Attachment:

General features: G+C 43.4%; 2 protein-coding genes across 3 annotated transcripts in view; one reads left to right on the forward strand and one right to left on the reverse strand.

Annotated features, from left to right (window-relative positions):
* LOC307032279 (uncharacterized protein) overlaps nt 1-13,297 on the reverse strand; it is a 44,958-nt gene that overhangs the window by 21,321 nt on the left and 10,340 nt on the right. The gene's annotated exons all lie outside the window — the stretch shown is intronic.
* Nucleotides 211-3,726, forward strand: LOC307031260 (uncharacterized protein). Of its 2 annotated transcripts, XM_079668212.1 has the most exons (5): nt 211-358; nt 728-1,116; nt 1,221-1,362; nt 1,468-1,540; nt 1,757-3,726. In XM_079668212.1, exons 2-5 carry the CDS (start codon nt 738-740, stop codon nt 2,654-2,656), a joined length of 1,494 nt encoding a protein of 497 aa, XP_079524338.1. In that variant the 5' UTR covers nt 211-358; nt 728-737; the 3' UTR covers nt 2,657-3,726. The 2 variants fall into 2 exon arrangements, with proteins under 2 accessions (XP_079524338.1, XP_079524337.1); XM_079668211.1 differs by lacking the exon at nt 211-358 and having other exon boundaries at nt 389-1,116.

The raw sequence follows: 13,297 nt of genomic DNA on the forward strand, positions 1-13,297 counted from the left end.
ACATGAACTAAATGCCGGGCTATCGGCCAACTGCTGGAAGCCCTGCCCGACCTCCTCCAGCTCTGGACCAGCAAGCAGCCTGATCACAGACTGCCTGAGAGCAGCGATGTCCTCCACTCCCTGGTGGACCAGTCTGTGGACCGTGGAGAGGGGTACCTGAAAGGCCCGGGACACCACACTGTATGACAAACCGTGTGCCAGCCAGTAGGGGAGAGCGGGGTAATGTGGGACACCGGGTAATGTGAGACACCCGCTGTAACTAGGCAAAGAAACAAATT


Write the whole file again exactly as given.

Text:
General features: G+C 43.4%; 2 protein-coding genes across 3 annotated transcripts in view; one reads left to right on the forward strand and one right to left on the reverse strand.

Annotated features, from left to right (window-relative positions):
* LOC307032279 (uncharacterized protein) overlaps nt 1-13,297 on the reverse strand; it is a 44,958-nt gene that overhangs the window by 21,321 nt on the left and 10,340 nt on the right. The gene's annotated exons all lie outside the window — the stretch shown is intronic.
* Nucleotides 211-3,726, forward strand: LOC307031260 (uncharacterized protein). Of its 2 annotated transcripts, XM_079668212.1 has the most exons (5): nt 211-358; nt 728-1,116; nt 1,221-1,362; nt 1,468-1,540; nt 1,757-3,726. In XM_079668212.1, exons 2-5 carry the CDS (start codon nt 738-740, stop codon nt 2,654-2,656), a joined length of 1,494 nt encoding a protein of 497 aa, XP_079524338.1. In that variant the 5' UTR covers nt 211-358; nt 728-737; the 3' UTR covers nt 2,657-3,726. The 2 variants fall into 2 exon arrangements, with proteins under 2 accessions (XP_079524338.1, XP_079524337.1); XM_079668211.1 differs by lacking the exon at nt 211-358 and having other exon boundaries at nt 389-1,116.

The raw sequence follows: 13,297 nt of genomic DNA on the forward strand, positions 1-13,297 counted from the left end.
ACATGAACTAAATGCCGGGCTATCGGCCAACTGCTGGAAGCCCTGCCCGACCTCCTCCAGCTCTGGACCAGCAAGCAGCCTGATCACAGACTGCCTGAGAGCAGCGATGTCCTCCACTCCCTGGTGGACCAGTCTGTGGACCGTGGAGAGGGGTACCTGAAAGGCCCGGGACACCACACTGTATGACAAACCGTGTGCCAGCCAGTAGGGGAGAGCGGGGTAATGTGGGACACCGGGTAATGTGAGACACCCGCTGTAACTAGGCAAAGAAACAAATT